[arin-ppml] A modest proposal for IPv6 address allocations

Garry Dolley gdolley at arpnetworks.com
Sun May 31 08:45:47 EDT 2009

On Sun, May 31, 2009 at 12:19:38AM -0500, James Hess wrote:
> Why allocate  /32s  from a pool reserved for  /32s?
> It would perhaps make more sense, as a matter of policy, that a
> special allocation strategy be utilized,  that the  /48s,  /32s, and
> /24s  are allocated from just one pool.
> And that they be allocated in a manner  that maximizes the duration
> during which the 2nd/3rd allocation request would be contiguous with
> the earlier allocation.
> e.g.  A  /48  may be allocated,  but the  entire  /24 could be left
> "internally" reserved for as long as possible.
> So if/when a  recipient of  a  /48 allocation requests their next
> allocation, it would be preferred that the /32  will be a block that
> begins with, and contains the same address space as their /48,  in
> addition to the added space.
> And if a third allocation is requested, the /24 also,  would be chosen
> so as to overlap with and contain the /32.
> This has the benefit that they don't need a second advertisement, and
> never have a need to return addresses.
> If/when ARIN's  allocations of V6 space ever becomes so dense  that
> reserving the entire  /24  in advance  for recipients of /48s is no
> longer feasible,    it  should be the oldest-assigned  /48   that are
> first "blocked" from expanding contiguously to a /24,  followed by the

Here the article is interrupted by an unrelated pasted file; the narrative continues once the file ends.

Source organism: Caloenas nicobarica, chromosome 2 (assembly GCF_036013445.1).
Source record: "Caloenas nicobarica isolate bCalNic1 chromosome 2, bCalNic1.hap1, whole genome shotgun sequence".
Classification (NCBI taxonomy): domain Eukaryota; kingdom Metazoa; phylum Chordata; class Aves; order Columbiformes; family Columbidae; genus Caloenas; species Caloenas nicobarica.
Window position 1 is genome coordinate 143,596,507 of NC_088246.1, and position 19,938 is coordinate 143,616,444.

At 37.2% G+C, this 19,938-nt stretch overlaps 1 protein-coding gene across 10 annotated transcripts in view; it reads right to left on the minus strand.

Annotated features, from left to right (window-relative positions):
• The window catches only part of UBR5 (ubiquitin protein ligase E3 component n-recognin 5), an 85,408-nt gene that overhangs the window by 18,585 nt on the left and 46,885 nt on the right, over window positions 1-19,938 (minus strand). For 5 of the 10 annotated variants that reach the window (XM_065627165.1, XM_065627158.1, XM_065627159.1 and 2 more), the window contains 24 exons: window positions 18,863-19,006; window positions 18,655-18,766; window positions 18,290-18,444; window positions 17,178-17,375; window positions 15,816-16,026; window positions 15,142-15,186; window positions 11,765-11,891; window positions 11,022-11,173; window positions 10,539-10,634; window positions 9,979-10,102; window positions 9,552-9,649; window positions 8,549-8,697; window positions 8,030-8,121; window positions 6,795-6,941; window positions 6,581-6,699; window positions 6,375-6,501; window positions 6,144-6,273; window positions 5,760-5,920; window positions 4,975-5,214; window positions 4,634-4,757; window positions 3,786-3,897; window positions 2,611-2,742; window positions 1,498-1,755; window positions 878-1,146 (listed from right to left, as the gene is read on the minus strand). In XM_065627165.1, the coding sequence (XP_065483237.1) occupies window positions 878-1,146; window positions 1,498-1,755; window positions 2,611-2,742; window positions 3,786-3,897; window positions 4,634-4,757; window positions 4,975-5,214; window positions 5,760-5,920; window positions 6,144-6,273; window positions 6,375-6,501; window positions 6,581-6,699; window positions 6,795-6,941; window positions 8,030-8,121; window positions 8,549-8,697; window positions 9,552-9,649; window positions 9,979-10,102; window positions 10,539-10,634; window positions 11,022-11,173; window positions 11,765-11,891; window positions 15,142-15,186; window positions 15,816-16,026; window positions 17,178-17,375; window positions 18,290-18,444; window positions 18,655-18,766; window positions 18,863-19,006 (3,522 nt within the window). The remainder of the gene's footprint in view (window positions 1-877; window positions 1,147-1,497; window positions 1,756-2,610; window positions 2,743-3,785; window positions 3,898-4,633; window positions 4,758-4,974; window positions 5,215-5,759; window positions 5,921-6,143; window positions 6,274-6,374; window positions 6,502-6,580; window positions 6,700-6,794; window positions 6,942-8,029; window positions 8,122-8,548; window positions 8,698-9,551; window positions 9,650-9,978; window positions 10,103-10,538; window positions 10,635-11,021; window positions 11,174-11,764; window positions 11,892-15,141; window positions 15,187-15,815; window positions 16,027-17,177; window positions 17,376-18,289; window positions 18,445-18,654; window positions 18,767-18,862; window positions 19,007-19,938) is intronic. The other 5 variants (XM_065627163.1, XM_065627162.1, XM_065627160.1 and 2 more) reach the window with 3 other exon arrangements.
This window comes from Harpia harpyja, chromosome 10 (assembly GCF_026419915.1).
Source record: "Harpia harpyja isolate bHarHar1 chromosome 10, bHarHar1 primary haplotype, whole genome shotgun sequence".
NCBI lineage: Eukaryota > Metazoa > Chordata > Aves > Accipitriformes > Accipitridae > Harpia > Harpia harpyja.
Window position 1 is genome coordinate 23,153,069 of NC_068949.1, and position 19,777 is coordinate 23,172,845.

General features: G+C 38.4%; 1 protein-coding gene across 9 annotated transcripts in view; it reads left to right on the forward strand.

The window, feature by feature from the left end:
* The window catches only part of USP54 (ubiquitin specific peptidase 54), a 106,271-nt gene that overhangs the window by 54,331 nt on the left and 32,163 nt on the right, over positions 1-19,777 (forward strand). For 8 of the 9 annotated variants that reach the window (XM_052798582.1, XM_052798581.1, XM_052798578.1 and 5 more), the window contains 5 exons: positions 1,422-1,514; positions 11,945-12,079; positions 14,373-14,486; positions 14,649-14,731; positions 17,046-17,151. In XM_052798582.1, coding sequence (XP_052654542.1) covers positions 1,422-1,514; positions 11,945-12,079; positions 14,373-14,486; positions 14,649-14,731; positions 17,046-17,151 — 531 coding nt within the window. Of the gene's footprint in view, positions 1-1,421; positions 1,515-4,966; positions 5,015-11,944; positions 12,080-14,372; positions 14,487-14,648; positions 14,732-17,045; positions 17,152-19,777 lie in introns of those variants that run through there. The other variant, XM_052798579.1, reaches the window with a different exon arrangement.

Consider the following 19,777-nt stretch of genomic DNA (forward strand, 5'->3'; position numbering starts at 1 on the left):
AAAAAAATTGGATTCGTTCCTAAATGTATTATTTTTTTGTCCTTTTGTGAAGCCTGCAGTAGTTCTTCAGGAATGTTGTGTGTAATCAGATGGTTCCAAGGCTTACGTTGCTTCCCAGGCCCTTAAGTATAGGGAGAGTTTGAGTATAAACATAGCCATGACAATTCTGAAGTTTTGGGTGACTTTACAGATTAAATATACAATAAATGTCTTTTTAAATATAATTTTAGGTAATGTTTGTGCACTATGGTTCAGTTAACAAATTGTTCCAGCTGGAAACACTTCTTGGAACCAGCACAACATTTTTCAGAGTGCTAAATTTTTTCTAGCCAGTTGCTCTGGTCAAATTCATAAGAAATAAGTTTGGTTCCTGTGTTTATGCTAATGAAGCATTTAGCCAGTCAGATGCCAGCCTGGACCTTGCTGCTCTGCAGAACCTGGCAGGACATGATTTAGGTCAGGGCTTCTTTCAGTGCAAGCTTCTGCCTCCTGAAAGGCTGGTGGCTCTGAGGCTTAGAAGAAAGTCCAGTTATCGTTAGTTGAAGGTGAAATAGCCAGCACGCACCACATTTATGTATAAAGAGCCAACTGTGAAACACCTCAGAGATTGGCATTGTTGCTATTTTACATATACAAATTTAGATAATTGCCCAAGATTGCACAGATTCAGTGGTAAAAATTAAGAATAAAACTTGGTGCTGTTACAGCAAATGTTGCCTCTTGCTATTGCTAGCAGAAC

> oldest  /32 allocations.
> With preference of the "blocking"  assignments preventing contiguous
> expansions to /24 over contiguous expansions to  /32.

James makes a good point. 

Since the v6 space is so large, ARIN can, for example, allocate an
org a /32, but leave the neighboring /32 unallocated for as long as
possible, so if/when you need another /32, they just change your
subnet mask to a /31.  No renumbering required.

I once was lucky to have this happen w/ v4.  I had a /20 from ARIN,
then at some point requested another.  The neighboring /20 was
available, so they just made it a /19.

Any org in the position to allocate IP space can do this [1].  For
example, if I give a /56 to a customer, I'll pretend as if it were a
/48, so if that customer ever needed more subnets than a /56 has to
offer, I'll just change their subnet mask to a /48.  They don't need
to renumber or deal with two discontiguous /56's.

Therefore, having ARIN use separate "pools" for different allocation
sizes would not be a good idea.

1. RFC 3531, "A Flexible Method for Managing the Assignment of Bits of 
   an IPv6 Address Block"

Garry Dolley
ARP Networks, Inc. | http://www.arpnetworks.com | (818) 206-0181
Data center, VPS, and IP Transit solutions
Member Los Angeles County REACT, Unit 336 | WQGK336
Blog http://scie.nti.st

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